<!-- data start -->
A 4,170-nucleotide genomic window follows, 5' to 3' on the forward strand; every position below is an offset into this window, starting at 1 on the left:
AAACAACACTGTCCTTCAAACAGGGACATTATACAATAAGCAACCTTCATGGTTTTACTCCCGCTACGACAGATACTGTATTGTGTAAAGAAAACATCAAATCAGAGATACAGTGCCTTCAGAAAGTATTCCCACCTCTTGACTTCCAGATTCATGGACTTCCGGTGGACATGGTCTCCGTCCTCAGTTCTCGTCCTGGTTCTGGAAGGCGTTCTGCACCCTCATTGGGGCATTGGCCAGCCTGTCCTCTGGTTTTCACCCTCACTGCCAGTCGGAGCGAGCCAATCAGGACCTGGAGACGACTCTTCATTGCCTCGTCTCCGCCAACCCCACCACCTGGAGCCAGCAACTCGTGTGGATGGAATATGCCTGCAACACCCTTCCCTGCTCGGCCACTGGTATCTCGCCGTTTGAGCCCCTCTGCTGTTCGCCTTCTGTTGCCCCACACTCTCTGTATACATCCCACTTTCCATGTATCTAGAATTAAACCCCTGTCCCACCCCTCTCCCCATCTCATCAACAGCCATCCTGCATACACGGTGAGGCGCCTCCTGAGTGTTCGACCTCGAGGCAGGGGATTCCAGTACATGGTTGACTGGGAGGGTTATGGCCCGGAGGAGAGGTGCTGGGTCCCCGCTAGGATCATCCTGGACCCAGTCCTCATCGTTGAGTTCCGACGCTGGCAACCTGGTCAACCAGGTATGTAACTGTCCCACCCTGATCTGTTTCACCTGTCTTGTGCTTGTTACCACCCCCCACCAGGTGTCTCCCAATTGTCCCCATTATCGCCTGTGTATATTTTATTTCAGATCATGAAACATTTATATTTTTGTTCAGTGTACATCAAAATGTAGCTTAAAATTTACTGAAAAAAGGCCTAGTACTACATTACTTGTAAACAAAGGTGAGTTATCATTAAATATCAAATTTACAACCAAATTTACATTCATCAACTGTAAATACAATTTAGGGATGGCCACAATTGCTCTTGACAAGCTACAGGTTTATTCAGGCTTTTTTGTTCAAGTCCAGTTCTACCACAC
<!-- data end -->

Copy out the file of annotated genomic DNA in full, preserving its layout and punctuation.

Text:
A 4,170-nucleotide genomic window follows, 5' to 3' on the forward strand; every position below is an offset into this window, starting at 1 on the left:
AAACAACACTGTCCTTCAAACAGGGACATTATACAATAAGCAACCTTCATGGTTTTACTCCCGCTACGACAGATACTGTATTGTGTAAAGAAAACATCAAATCAGAGATACAGTGCCTTCAGAAAGTATTCCCACCTCTTGACTTCCAGATTCATGGACTTCCGGTGGACATGGTCTCCGTCCTCAGTTCTCGTCCTGGTTCTGGAAGGCGTTCTGCACCCTCATTGGGGCATTGGCCAGCCTGTCCTCTGGTTTTCACCCTCACTGCCAGTCGGAGCGAGCCAATCAGGACCTGGAGACGACTCTTCATTGCCTCGTCTCCGCCAACCCCACCACCTGGAGCCAGCAACTCGTGTGGATGGAATATGCCTGCAACACCCTTCCCTGCTCGGCCACTGGTATCTCGCCGTTTGAGCCCCTCTGCTGTTCGCCTTCTGTTGCCCCACACTCTCTGTATACATCCCACTTTCCATGTATCTAGAATTAAACCCCTGTCCCACCCCTCTCCCCATCTCATCAACAGCCATCCTGCATACACGGTGAGGCGCCTCCTGAGTGTTCGACCTCGAGGCAGGGGATTCCAGTACATGGTTGACTGGGAGGGTTATGGCCCGGAGGAGAGGTGCTGGGTCCCCGCTAGGATCATCCTGGACCCAGTCCTCATCGTTGAGTTCCGACGCTGGCAACCTGGTCAACCAGGTATGTAACTGTCCCACCCTGATCTGTTTCACCTGTCTTGTGCTTGTTACCACCCCCCACCAGGTGTCTCCCAATTGTCCCCATTATCGCCTGTGTATATTTTATTTCAGATCATGAAACATTTATATTTTTGTTCAGTGTACATCAAAATGTAGCTTAAAATTTACTGAAAAAAGGCCTAGTACTACATTACTTGTAAACAAAGGTGAGTTATCATTAAATATCAAATTTACAACCAAATTTACATTCATCAACTGTAAATACAATTTAGGGATGGCCACAATTGCTCTTGACAAGCTACAGGTTTATTCAGGCTTTTTTGTTCAAGTCCAGTTCTACCACAC